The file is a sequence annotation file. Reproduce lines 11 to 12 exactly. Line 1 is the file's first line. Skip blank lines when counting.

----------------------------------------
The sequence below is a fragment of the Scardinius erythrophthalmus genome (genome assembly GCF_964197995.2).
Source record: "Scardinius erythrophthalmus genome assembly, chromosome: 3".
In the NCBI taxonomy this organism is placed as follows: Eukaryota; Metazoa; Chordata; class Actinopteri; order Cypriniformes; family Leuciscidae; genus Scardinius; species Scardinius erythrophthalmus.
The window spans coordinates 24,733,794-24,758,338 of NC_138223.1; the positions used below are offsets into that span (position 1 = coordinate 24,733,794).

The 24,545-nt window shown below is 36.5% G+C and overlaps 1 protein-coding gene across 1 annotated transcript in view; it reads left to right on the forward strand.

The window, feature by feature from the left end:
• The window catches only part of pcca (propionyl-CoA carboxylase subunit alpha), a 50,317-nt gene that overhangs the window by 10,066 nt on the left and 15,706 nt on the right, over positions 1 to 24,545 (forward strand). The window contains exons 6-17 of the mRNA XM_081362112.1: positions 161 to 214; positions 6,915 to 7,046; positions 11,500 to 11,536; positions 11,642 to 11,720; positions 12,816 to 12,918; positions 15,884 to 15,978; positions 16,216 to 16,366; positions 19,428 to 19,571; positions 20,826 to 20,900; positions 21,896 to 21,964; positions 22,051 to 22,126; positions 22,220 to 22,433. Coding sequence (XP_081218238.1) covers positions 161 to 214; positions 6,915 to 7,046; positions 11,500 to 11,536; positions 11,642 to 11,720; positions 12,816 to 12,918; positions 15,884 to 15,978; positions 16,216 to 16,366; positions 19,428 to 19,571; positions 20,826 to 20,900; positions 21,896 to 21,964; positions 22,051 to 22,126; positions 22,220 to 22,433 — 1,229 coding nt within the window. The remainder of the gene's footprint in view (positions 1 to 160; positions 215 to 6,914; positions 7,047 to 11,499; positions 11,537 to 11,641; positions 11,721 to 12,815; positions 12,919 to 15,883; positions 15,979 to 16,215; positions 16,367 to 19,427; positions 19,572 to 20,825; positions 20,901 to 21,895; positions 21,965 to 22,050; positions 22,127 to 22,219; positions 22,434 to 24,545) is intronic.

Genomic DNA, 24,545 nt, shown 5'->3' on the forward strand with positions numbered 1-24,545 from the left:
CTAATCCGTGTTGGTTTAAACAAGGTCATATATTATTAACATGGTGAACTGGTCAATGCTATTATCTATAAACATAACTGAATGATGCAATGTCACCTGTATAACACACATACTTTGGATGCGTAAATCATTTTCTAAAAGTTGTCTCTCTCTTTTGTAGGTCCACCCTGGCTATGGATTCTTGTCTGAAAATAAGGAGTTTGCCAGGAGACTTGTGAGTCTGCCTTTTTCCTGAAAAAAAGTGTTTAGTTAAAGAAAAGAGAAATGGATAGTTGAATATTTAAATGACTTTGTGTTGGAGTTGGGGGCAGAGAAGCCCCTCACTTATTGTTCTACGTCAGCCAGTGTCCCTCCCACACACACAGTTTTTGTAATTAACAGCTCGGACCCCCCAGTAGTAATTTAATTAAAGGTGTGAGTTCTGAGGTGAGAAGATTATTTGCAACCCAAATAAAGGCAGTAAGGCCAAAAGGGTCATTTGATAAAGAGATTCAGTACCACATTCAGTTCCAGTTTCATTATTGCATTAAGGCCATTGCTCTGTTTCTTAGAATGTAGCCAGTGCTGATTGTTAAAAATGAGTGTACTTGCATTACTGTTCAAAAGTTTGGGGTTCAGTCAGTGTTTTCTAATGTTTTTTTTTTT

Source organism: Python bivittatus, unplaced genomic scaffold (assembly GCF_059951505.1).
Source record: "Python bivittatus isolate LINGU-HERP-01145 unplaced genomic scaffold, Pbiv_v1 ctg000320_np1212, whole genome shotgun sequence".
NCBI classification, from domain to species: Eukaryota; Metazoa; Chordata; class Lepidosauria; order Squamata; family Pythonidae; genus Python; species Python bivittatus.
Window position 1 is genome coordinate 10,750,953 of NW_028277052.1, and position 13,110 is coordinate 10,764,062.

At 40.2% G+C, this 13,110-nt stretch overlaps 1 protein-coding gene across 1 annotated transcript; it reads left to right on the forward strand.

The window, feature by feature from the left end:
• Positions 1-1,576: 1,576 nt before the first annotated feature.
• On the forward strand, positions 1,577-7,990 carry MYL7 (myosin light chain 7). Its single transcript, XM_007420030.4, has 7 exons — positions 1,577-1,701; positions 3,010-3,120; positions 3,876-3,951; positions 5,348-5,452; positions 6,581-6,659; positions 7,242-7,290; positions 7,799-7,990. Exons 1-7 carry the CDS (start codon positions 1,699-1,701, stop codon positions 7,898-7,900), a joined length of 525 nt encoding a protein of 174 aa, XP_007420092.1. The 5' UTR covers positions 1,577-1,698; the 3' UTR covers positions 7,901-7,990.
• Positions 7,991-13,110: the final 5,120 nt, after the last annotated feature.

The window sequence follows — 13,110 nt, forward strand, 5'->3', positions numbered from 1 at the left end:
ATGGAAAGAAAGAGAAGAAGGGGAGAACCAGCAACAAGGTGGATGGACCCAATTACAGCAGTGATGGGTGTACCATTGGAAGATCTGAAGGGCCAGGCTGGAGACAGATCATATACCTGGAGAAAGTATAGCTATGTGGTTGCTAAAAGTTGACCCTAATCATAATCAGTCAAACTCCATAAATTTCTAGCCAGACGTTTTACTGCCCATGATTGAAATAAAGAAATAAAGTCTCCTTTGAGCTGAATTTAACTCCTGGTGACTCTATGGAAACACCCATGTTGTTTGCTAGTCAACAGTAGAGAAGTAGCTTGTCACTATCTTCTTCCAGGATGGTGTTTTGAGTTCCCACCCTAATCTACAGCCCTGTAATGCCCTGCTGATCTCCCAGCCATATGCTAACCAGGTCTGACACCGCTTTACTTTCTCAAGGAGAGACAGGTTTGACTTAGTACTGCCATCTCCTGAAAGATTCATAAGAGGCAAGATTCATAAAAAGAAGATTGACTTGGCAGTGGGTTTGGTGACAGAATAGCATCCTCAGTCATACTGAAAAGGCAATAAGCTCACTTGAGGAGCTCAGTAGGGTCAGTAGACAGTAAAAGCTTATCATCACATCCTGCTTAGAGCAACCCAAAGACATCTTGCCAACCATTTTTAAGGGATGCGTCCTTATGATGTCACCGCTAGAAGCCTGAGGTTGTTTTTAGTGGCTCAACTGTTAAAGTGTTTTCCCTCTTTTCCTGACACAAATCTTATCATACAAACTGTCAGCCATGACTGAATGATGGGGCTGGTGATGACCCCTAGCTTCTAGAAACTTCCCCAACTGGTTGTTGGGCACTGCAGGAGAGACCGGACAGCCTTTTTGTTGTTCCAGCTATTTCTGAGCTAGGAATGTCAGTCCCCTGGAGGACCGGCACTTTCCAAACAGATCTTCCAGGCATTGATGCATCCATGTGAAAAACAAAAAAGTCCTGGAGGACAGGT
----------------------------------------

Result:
Source record: "Python bivittatus isolate LINGU-HERP-01145 unplaced genomic scaffold, Pbiv_v1 ctg000320_np1212, whole genome shotgun sequence".
NCBI classification, from domain to species: Eukaryota; Metazoa; Chordata; class Lepidosauria; order Squamata; family Pythonidae; genus Python; species Python bivittatus.